Organizational Agility, the key to survival in a competitive world

Over the Memorial Day weekend, I was surfing the web and happened upon a fantastic research paper written by the Economist Intelligence Unit (EIU).  The article is titled: Organisational Agility: How business can survive and thrive in turbulent times. In 2009, The EIU conducted a survey of 349 executives around the world on the benefits, challenges, and risks associated with creating a more agile organization. 

People Meeting


According to the article:

“Of the 349 executives to responded, Sixty came from the UK, 59 from France, 53 each from Germany and Singapore, 49 from the US, 46 from Australia, 18 from Canada and 11 from New Zealand.”

"Executives from 19 different industries took part in the survey, 44% of whom had revenue of US$500m or less and 31% with revenue of US$5bn or more. Board members and C-level respondents comprised 43% of respondents, while senior directors and department heads made up an additional 31%. The survey included responses from a range of business functions and industries.”

The results of the survey support how important Adaptive Leadership and Organisational Change Management service offerings are in helping companies survive and thrive in uncertain times.

I’ve summarized the article in 4 points below or you can jump to the conclusion:


Organisational agility is a core differentiator in today’s rapidly changing business environment.

Nearly 90% of executives surveyed by the Economist Intelligence Unit believe that Organisational Agility is critical for business success. One-half of all chief executive officers (CEOs) and chief information officers (CIOs) polled agree that rapid decision-making and execution are not only important, but essential to a company’s competitive standing. Agility may also be linked to profitable growth: research conducted at the Massachusetts Institute of Technology (MIT) suggests that agile firms grow revenue 37% faster and generate 30% higher profits than non-agile companies.


Most companies admit they are not flexible enough to compete successfully.

While the overwhelming majority of executives view Organisational Agility as a competitive necessity, actual business readiness is more mixed. More than one-quarter (27%) of respondents say that their organisation is at a competitive disadvantage because it is not agile enough to anticipate fundamental marketplace shifts.

Internal barriers stall agile change efforts.

More than 80% of survey respondents have undertaken one or more change initiatives to improve agility over the past three years, yet 34% say they have failed to deliver the desired benefits. The main obstacles to improved business responsiveness are slow decision-making, conflicting departmental goals and priorities, risk-averse cultures and silo-based information.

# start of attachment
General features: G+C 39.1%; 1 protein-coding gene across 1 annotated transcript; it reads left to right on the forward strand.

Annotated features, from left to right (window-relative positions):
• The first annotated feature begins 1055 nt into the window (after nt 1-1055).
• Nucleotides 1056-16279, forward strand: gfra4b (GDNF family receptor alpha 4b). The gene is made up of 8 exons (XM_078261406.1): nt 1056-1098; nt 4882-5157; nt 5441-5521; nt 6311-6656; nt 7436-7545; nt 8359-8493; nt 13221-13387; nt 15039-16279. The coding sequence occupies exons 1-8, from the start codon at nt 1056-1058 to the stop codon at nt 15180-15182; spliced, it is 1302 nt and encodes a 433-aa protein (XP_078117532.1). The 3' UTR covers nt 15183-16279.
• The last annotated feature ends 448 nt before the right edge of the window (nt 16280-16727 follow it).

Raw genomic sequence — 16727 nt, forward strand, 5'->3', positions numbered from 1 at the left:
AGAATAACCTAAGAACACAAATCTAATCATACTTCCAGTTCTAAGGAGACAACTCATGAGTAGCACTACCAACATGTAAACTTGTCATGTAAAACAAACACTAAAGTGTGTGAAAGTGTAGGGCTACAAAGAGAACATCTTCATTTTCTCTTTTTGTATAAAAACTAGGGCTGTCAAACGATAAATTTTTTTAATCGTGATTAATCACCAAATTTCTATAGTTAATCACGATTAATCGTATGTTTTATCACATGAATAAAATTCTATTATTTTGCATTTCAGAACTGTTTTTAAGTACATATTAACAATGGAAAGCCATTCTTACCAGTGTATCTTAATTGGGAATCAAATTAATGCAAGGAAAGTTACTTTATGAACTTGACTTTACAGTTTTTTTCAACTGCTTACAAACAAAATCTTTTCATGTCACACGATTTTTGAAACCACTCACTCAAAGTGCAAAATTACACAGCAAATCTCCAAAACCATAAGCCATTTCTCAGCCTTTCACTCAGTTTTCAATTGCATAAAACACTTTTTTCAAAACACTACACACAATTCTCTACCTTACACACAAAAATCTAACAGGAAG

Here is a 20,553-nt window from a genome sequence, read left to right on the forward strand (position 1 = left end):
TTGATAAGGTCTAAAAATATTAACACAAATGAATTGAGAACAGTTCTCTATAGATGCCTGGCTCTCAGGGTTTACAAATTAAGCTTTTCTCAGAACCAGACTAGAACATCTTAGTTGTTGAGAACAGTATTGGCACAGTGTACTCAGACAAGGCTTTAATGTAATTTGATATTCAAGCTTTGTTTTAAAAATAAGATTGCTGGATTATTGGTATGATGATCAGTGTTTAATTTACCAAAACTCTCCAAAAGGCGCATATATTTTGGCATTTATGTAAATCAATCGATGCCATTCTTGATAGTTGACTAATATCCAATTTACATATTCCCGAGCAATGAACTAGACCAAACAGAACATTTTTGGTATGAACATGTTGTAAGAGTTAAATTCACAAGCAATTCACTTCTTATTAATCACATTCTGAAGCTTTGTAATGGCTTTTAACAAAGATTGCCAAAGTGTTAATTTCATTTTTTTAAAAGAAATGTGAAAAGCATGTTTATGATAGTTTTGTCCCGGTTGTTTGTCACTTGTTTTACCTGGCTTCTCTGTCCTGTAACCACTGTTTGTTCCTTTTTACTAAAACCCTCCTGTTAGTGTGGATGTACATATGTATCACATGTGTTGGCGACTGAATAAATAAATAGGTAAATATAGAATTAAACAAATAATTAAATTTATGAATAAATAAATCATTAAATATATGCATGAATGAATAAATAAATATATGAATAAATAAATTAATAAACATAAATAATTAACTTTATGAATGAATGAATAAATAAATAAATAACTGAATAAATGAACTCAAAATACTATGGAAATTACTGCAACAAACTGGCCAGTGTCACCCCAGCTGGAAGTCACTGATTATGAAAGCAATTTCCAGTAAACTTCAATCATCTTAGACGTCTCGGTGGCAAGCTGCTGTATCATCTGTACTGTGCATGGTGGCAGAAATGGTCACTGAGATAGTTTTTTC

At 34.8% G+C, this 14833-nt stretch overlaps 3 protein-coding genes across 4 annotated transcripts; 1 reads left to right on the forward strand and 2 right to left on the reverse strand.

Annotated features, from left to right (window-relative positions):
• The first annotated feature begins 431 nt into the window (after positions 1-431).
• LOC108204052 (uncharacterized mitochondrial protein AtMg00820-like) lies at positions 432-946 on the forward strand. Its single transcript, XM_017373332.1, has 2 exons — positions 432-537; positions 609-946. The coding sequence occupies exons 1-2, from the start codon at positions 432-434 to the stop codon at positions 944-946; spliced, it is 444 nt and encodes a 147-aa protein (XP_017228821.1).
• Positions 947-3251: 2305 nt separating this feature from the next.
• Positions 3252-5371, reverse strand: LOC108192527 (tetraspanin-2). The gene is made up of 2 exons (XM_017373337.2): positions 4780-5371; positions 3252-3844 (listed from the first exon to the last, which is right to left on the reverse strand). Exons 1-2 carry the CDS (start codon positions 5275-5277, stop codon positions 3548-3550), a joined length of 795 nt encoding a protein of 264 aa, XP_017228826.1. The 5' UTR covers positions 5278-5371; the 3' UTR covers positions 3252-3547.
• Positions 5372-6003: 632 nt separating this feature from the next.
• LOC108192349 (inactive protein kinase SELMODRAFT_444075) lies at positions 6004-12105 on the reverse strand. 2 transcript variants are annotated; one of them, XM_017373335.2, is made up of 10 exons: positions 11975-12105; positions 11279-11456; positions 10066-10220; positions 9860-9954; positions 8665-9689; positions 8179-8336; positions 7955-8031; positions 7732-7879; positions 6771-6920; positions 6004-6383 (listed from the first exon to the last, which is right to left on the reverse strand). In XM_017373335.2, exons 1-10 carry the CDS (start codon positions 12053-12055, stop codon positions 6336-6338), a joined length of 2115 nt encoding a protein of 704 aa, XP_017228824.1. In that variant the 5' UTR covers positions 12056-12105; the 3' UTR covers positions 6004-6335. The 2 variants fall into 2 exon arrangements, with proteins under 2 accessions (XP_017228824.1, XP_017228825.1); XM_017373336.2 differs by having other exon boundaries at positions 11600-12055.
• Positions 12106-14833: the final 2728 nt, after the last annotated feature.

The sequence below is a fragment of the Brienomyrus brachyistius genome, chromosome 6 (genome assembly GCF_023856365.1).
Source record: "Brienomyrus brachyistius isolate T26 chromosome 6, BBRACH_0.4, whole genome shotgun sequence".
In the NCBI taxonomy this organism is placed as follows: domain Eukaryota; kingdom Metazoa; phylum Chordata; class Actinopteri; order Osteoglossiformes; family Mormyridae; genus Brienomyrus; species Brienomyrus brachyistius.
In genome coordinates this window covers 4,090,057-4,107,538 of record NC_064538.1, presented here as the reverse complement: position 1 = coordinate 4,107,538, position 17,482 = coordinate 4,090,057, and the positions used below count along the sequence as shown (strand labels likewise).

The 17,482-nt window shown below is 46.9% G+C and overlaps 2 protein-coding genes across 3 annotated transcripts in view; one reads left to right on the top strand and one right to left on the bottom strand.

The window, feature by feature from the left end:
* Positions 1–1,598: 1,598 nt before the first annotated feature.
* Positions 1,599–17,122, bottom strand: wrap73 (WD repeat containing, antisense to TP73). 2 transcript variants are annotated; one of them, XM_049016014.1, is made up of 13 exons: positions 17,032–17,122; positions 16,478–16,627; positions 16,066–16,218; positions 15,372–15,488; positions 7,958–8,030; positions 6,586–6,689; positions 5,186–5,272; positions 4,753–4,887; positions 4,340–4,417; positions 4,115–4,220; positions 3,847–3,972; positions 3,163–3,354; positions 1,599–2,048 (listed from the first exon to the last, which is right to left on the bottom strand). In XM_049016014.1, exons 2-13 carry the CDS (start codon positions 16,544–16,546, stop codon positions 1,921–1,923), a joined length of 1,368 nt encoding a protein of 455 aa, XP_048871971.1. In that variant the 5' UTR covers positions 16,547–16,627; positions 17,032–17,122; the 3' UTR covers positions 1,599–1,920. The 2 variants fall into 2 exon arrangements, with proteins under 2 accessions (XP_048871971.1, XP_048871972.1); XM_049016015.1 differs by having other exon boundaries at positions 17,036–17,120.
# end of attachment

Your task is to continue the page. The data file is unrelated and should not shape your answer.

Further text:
Technology can play an important supporting role in enabling organisations to become more agile. Technology should function as a change agent in the use and adoption of best-in-class knowledge sharing processes, so companies can improve their use of critical data. 


In Conclusion

Whether it's 2009 or 2017, organizations need to become more agile to succeed in the future.  As brilliantly stated in the research paper, “When the ground rocks, structures must flex. The same is true for companies competing in today’s turbulent environment. Organisations that are best able to anticipate market movements, re-emerge from the worst system shocks and take advantage of gaps left by those unable to withstand the brunt will win. Doing so requires Organisational Agility.  For most companies, the path to Organisational Agility involves transformation, the ability to whittle away at inefficiency and regroup around what is truly core to the business. While the task may appear daunting, there are a number of steps that management can consider to lighten the burden of change:

Optimise core processes.

By minimising excess spending and non-core programmes, companies can better direct limited resources to satisfying customer expectations, activities that position a company well not only during times of recession but also for long periods of growth.

Minimise information silos.

Barriers to change include conflicting departmental goals and priorities, a culture of risk aversion and silo-based information. By reducing silos, business leaders can improve collaboration inside and outside their enterprise and better align departmental goals and performance measures with overall strategy.

Integrate and automate fundamental knowledge-sharing processes.

Such integration will enable IT to advance an organisation’s ability to problem-solve, improve decision-making and convert information into insight.


I highly urge everyone to read the rest of the article:


Jeff Klabish ( is the Organisational Change Management Practice Director at Alta Via Consulting LLC.  Jeff is a Certified Agile Scrum Master and over his 20-year career has worked with several Fortune 100 clients prepare for uncertain times.

Comments (0)

Add a Comment

Allowed tags: <b><i><br>Add a new comment:

Latest Posts


Latest Comments